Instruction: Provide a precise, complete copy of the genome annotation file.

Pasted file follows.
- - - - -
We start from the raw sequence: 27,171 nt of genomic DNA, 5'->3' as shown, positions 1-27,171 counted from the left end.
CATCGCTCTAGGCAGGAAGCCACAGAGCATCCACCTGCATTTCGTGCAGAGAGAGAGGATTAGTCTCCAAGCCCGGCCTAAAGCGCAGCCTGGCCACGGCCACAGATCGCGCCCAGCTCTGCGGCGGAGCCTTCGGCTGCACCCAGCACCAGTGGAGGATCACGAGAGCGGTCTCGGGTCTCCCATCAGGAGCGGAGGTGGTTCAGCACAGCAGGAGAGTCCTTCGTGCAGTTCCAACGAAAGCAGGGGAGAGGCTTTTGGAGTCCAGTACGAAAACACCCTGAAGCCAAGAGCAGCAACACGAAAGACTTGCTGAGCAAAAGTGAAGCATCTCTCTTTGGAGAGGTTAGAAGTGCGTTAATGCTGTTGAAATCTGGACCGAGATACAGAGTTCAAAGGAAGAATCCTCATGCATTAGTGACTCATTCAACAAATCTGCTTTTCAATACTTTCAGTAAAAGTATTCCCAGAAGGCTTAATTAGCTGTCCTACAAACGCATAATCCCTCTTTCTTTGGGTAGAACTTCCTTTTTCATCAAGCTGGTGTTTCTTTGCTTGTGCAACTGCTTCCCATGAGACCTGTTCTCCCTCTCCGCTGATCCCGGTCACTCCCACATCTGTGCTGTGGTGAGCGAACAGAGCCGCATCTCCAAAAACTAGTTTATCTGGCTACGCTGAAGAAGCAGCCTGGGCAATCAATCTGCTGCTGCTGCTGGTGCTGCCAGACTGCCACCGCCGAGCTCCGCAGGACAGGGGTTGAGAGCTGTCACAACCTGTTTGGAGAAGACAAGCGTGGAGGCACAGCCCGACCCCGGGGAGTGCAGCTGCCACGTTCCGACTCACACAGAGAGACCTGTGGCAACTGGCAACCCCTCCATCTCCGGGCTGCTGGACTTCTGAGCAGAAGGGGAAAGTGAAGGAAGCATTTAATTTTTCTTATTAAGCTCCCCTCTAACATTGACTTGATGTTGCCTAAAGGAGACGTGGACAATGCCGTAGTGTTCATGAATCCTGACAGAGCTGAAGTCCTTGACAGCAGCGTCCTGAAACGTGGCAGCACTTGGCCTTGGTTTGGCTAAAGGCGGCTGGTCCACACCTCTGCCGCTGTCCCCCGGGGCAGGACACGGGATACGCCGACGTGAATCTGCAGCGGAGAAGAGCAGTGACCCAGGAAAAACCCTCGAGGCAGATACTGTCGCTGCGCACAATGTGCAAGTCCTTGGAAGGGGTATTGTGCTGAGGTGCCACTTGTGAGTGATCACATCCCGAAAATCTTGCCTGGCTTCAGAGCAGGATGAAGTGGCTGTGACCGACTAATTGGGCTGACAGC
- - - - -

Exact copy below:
We start from the raw sequence: 27,171 nt of genomic DNA, 5'->3' as shown, positions 1-27,171 counted from the left end.
CATCGCTCTAGGCAGGAAGCCACAGAGCATCCACCTGCATTTCGTGCAGAGAGAGAGGATTAGTCTCCAAGCCCGGCCTAAAGCGCAGCCTGGCCACGGCCACAGATCGCGCCCAGCTCTGCGGCGGAGCCTTCGGCTGCACCCAGCACCAGTGGAGGATCACGAGAGCGGTCTCGGGTCTCCCATCAGGAGCGGAGGTGGTTCAGCACAGCAGGAGAGTCCTTCGTGCAGTTCCAACGAAAGCAGGGGAGAGGCTTTTGGAGTCCAGTACGAAAACACCCTGAAGCCAAGAGCAGCAACACGAAAGACTTGCTGAGCAAAAGTGAAGCATCTCTCTTTGGAGAGGTTAGAAGTGCGTTAATGCTGTTGAAATCTGGACCGAGATACAGAGTTCAAAGGAAGAATCCTCATGCATTAGTGACTCATTCAACAAATCTGCTTTTCAATACTTTCAGTAAAAGTATTCCCAGAAGGCTTAATTAGCTGTCCTACAAACGCATAATCCCTCTTTCTTTGGGTAGAACTTCCTTTTTCATCAAGCTGGTGTTTCTTTGCTTGTGCAACTGCTTCCCATGAGACCTGTTCTCCCTCTCCGCTGATCCCGGTCACTCCCACATCTGTGCTGTGGTGAGCGAACAGAGCCGCATCTCCAAAAACTAGTTTATCTGGCTACGCTGAAGAAGCAGCCTGGGCAATCAATCTGCTGCTGCTGCTGGTGCTGCCAGACTGCCACCGCCGAGCTCCGCAGGACAGGGGTTGAGAGCTGTCACAACCTGTTTGGAGAAGACAAGCGTGGAGGCACAGCCCGACCCCGGGGAGTGCAGCTGCCACGTTCCGACTCACACAGAGAGACCTGTGGCAACTGGCAACCCCTCCATCTCCGGGCTGCTGGACTTCTGAGCAGAAGGGGAAAGTGAAGGAAGCATTTAATTTTTCTTATTAAGCTCCCCTCTAACATTGACTTGATGTTGCCTAAAGGAGACGTGGACAATGCCGTAGTGTTCATGAATCCTGACAGAGCTGAAGTCCTTGACAGCAGCGTCCTGAAACGTGGCAGCACTTGGCCTTGGTTTGGCTAAAGGCGGCTGGTCCACACCTCTGCCGCTGTCCCCCGGGGCAGGACACGGGATACGCCGACGTGAATCTGCAGCGGAGAAGAGCAGTGACCCAGGAAAAACCCTCGAGGCAGATACTGTCGCTGCGCACAATGTGCAAGTCCTTGGAAGGGGTATTGTGCTGAGGTGCCACTTGTGAGTGATCACATCCCGAAAATCTTGCCTGGCTTCAGAGCAGGATGAAGTGGCTGTGACCGACTAATTGGGCTGACAGC